To preface this whole review, I must admit that I come to this record as something of a casual Rancid listener. I liked Indestructible and Life Won’t Wait well enough but haven’t really dived headlong into them like some. I got a huge kick out of Operation Ivy’s Energy compilation which you would have thought would mean I’d sign up straight away for the Rancid train no questions asked, but their more ska-like moments tended to leave me cold, if I’m perfectly candid.
So it was with trepidation that I pressed play on Troublemaker, only to promptly have my ears blown off by the ferocious opener ‘Track Fast’. The band sounds solid and focused, led as always by the idiosyncratic slurs of Tim Armstrong, who increasingly resembles and sounds like a punk rock Seasick Steve with perhaps a little of Leatherface’s Frankie Stubbs albeit with a frankly ridiculous spider’s web tattoo adorning his shaven dome.
On the whole, things tend to lean towards the classic, earlier period sound of the band, which isn’t a bad thing; “Telegraph Avenue” alternates between a pummelling chorus and a jauntily strummed acoustic for its verses, which works better than it has any right to. Furiously angry machine-gun palm mutes are the order of the day, served up capably and frequently by Armstrong and Lars Frederiksen, while Matt Freeman’s basslines leap and bound with their customary precision.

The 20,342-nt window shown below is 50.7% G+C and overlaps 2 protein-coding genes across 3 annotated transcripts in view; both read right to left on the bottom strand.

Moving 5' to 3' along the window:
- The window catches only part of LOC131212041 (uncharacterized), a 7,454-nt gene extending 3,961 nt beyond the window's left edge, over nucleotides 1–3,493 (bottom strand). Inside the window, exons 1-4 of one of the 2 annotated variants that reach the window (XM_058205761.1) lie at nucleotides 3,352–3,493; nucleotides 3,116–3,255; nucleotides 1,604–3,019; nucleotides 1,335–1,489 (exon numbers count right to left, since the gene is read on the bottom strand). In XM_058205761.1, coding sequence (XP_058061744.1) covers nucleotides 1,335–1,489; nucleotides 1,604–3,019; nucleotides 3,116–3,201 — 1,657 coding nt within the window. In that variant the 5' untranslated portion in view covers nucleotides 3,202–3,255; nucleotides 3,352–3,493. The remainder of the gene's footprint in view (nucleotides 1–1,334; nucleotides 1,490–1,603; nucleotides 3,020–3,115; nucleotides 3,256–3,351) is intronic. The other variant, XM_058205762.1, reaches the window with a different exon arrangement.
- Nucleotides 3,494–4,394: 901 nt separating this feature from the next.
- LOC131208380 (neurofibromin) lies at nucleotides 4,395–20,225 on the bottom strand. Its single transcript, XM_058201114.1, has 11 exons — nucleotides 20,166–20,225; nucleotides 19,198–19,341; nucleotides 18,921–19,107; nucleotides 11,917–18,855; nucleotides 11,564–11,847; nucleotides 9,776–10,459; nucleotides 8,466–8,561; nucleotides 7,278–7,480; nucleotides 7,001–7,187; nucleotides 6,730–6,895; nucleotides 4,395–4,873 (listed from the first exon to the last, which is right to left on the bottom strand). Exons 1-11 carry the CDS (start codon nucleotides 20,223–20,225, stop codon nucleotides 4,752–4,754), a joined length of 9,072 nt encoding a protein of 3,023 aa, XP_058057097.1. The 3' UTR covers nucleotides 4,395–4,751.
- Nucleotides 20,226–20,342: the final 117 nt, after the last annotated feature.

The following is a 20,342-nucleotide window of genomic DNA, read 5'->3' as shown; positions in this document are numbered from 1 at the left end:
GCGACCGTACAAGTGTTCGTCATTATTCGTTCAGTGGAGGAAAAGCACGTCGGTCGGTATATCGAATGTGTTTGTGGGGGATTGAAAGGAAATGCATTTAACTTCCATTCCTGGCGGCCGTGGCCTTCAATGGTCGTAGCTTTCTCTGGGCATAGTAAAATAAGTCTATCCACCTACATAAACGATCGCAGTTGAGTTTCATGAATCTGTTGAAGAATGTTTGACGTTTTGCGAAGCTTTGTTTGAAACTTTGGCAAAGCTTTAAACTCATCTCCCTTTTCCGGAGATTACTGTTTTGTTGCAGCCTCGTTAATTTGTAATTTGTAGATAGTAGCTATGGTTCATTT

There is a jump back into uptempo ska with “Where I’m Going”, where Armstrong and Frederiksen tag team their vocal lines inbetween the skanking guitar lines and burbling organ. While “Buddy” even manages to use an accordion to counterpoint the punk rocking powerchords without it sounding like total crap; in fact it actually slides in amongst the noise rather well.
Often I’ve felt with Rancid albums that, while frequently overlong, there’s usually more than enough really great stuff to make the odd mis-step seem insignificant. It’s fortunately the case here; cuts like “Farewell Lola Blue”, the killer Clash-esque “I Kept A Promise”, the hardcore ragers “This Is Not The End” and “Make It Out Alive” make up for the plodding “Bovver Rock And Roll” or the borderline atonal “All American Neighborhood”.
All in all, there’s a lot to enjoy here for more casual fans and veterans alike; it’s just a solid, well-executed album from a deservedly legendary punk band. If that sounds like it’s up your street, you’d do well to pick it up.
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This review was written by Omar Ramlugon.